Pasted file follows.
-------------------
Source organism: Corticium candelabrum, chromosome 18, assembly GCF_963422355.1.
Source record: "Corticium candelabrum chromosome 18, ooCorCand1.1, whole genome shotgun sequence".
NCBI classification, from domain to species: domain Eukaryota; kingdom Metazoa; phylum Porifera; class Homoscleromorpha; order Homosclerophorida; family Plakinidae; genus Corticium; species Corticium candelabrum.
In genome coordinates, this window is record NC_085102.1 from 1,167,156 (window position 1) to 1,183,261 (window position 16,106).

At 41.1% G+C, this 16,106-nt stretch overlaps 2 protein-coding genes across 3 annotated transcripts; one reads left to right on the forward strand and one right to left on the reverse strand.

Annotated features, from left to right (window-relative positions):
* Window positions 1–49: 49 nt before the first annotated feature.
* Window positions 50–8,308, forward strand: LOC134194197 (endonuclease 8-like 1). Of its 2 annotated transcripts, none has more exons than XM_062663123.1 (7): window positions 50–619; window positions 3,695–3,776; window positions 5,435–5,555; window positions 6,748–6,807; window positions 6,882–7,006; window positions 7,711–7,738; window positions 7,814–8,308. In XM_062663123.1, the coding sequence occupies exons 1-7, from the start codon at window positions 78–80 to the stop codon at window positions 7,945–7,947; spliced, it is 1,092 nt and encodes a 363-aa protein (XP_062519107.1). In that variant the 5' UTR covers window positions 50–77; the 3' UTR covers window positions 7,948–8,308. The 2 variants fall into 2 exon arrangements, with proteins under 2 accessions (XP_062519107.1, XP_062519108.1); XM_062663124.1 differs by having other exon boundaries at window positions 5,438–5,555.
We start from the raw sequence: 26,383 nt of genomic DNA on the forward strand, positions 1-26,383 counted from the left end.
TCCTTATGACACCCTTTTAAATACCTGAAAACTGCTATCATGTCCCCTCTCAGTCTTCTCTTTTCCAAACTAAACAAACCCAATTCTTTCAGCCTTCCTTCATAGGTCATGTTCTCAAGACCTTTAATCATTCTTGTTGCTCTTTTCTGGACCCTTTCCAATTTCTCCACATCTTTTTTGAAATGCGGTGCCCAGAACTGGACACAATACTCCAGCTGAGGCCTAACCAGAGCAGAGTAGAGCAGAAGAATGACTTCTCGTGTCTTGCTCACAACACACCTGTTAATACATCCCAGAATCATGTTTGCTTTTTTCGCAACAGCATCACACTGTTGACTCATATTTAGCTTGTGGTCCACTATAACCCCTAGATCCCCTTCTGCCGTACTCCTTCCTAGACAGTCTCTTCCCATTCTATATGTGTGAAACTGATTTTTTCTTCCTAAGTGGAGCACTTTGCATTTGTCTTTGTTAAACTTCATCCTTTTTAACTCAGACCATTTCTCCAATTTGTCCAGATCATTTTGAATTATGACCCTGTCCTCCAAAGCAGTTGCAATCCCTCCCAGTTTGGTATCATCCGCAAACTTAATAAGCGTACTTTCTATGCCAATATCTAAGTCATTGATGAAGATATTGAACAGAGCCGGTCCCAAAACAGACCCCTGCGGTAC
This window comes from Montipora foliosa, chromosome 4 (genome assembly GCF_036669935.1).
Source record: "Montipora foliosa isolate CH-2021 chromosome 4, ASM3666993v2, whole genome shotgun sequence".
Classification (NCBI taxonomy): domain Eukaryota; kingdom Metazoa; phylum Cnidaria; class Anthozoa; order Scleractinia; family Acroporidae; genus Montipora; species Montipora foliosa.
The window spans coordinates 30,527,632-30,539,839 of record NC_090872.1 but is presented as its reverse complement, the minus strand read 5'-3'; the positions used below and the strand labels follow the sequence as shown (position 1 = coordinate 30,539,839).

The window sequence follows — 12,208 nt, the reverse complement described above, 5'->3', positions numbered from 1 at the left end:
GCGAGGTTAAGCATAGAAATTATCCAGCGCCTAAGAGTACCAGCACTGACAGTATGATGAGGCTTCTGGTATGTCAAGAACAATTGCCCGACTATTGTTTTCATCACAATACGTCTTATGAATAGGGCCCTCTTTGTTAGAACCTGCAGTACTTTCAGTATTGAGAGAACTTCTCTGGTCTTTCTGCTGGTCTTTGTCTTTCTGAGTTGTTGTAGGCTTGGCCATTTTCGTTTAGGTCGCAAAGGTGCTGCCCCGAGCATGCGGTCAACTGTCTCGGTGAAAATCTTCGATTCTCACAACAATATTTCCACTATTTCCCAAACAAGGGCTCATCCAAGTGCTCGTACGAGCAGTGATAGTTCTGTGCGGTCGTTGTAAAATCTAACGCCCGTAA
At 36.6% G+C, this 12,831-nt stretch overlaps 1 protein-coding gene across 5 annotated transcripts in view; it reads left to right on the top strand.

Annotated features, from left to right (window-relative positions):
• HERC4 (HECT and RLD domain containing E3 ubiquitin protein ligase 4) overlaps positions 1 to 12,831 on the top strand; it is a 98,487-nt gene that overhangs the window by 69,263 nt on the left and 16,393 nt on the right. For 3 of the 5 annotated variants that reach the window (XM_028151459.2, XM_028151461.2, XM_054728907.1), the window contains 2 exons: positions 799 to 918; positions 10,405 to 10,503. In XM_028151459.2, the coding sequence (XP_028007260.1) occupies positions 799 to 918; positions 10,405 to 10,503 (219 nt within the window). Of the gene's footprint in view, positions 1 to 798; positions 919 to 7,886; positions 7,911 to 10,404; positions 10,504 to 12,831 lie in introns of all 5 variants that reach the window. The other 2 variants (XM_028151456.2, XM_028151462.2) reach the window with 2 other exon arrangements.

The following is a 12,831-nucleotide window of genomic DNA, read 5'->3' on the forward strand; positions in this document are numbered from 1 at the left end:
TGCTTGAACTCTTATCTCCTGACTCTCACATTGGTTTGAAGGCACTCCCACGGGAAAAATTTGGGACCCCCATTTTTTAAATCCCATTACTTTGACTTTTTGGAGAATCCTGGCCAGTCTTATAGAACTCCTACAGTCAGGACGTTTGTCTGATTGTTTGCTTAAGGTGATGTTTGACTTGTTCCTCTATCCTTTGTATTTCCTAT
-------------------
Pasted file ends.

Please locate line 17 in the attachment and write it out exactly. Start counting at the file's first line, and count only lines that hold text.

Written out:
At 36.6% G+C, this 12,831-nt stretch overlaps 1 protein-coding gene across 5 annotated transcripts in view; it reads left to right on the top strand.